Redding, Vogel push for funding for animal diagnostic lab in western Pa.

Pennsylvania Agriculture Secretary Russell Redding speaks about the need for an animal diagnostic laboratory in western Pennsylvania during an event at Old English Acres Farm in Enon Valley, on April 4. Behind him stand the Clark family, who run Old English Acres, and State Sen. Elder Vogel, also a farmer and the chair of the Ag and Rural Affairs Committee. (Rachel Wagoner photo)

ENON VALLEY, Pa. — Ed Clark and his family show and sell their prize-winning Limousin cattle all over the eastern United States.

This requires them to test their animals for and vaccinate against certain communicable diseases before the cattle are moved from their farm on the western edge of Pennsylvania across state lines.

“Currently our vet comes to the farm, draws the needed samples, prepares them and sends them to a lab that’s over three hours away, either in State College or Columbus, Ohio,” Clark said. Some tests have to be sent even further away to other states, he said.

Having an animal diagnostic laboratory in western Pennsylvania would be a game-changer for farmers and veterinarians, he said. Such a lab could be in the works if the state legislature passes Gov. Josh Shapiro’s proposed 2024-25 budget, which includes $5 million to build a new state veterinary laboratory somewhere in western Pennsylvania. 

Although farmers in western Pennsylvania are having their testing needs met, oftentimes in neighboring states, it’s not good enough, said state Agriculture Secretary Russell Redding, who visited Clark’s Lawrence County farm on April 4. Especially considering that agriculture is one of the Shapiro administration’s designated areas of economic growth.

Redding, state Sen. Elder Vogel and the Pennsylvania Farm Bureau held a press conference at Clark’s farm to highlight the importance of expanded veterinary lab services in western Pennsylvania.

Redding said the outbreak of highly pathogenic avian influenza in Allegheny County and the train derailment in East Palestine Ohio that impacted farmers in neighboring Beaver County, Pennsylvania last year illustrated the need for a lab closer to home for the 26 counties west of Interstate 99.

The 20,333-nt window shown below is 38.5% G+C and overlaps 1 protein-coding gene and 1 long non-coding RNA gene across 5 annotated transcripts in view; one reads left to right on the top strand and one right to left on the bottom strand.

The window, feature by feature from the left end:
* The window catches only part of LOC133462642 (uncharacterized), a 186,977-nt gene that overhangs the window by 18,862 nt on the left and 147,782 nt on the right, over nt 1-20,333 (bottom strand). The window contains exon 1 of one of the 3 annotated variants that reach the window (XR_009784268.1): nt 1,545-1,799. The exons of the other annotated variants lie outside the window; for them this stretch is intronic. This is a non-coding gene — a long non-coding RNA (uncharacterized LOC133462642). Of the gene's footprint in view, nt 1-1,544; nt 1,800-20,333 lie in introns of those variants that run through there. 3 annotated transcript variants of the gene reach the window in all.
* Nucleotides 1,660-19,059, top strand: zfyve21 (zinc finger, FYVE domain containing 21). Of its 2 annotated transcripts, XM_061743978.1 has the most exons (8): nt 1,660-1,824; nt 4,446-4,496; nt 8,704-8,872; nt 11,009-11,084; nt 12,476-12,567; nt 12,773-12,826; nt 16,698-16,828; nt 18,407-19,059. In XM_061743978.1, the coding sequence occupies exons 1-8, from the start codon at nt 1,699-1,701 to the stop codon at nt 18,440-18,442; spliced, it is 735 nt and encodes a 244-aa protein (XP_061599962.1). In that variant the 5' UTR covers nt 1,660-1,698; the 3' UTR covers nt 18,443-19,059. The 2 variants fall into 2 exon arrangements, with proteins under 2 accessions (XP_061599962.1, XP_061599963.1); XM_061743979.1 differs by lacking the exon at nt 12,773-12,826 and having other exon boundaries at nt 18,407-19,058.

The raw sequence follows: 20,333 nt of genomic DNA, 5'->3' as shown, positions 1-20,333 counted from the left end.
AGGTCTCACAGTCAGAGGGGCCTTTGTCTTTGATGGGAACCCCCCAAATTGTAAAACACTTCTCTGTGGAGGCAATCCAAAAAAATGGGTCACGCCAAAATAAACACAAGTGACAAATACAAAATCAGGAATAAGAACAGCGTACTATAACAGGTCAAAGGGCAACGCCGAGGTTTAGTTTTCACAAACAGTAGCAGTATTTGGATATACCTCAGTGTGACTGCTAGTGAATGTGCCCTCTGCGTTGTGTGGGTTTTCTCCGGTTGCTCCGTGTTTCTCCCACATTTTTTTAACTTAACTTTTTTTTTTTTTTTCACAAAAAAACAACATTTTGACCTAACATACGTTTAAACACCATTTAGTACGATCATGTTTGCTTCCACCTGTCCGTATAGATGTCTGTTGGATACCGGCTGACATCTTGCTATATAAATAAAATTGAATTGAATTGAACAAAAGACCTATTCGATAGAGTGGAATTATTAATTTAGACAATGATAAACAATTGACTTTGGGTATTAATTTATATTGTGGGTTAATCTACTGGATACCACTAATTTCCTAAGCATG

The state currently has three animal diagnostic labs, none of which are in western Pennsylvania. The closest is the Penn State University lab, in Centre County. The other two are in Harrisburg and Philadelphia.

Vogel, chair of the Agriculture and Rural Affairs Committee, supports the investment and specified that he’d like to see a western lab somewhere along the Interstate 79 corridor.

Vogel, who was a dairy farmer in New Sewickley Township for many years, said they usually sent samples to Ohio State University’s lab when they had testing needs as they got results more quickly that way.

Much of the state’s agricultural production, and in turn resources, is centered around southcentral and southeastern Pennsylvania. A western lab would “create parity” with farmers across the state, said Cliff Wallace, president of the Beaver-Lawrence Farm Bureau chapter. Closer access to a testing center would save farmers time and ensure better overall animal health by providing quicker test results, he said.

It could also help reverse the loss of large animal veterinarians in rural areas to have better resources in the areas they’re working in.

Dr. Katie Sharp, the Clark’s veterinarian, echoed this sentiment in her comments.

“There aren’t that many of us,” she said. “When we get into a situation where there’s sick animals or lots of kids need to go to shows, it really puts a crunch on us. To have an animal diagnostic lab in our backyard would be absolutely amazing.”

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